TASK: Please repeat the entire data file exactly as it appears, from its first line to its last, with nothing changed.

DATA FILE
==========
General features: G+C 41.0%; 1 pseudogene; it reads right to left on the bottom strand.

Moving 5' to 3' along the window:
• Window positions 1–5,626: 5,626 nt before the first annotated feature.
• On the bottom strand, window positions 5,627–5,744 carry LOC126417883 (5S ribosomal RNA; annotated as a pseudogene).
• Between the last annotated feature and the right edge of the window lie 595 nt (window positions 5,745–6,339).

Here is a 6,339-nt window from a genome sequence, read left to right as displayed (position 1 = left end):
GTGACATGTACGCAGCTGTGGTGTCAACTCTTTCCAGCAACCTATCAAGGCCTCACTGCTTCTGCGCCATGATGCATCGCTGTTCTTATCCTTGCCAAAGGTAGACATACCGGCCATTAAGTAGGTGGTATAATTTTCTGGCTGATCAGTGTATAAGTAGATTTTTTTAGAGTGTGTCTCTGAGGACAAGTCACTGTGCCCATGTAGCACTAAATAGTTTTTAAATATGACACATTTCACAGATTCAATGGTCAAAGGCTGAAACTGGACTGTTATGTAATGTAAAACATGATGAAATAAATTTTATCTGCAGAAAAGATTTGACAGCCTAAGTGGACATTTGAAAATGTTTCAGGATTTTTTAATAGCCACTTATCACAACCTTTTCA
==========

General features: G+C 41.0%; 1 pseudogene; it reads right to left on the bottom strand.

Moving 5' to 3' along the window:
• Window positions 1–5,626: 5,626 nt before the first annotated feature.
• On the bottom strand, window positions 5,627–5,744 carry LOC126417883 (5S ribosomal RNA; annotated as a pseudogene).
• Between the last annotated feature and the right edge of the window lie 595 nt (window positions 5,745–6,339).

Here is a 6,339-nt window from a genome sequence, read left to right as displayed (position 1 = left end):
GTGACATGTACGCAGCTGTGGTGTCAACTCTTTCCAGCAACCTATCAAGGCCTCACTGCTTCTGCGCCATGATGCATCGCTGTTCTTATCCTTGCCAAAGGTAGACATACCGGCCATTAAGTAGGTGGTATAATTTTCTGGCTGATCAGTGTATAAGTAGATTTTTTTAGAGTGTGTCTCTGAGGACAAGTCACTGTGCCCATGTAGCACTAAATAGTTTTTAAATATGACACATTTCACAGATTCAATGGTCAAAGGCTGAAACTGGACTGTTATGTAATGTAAAACATGATGAAATAAATTTTATCTGCAGAAAAGATTTGACAGCCTAAGTGGACATTTGAAAATGTTTCAGGATTTTTTAATAGCCACTTATCACAACCTTTTCA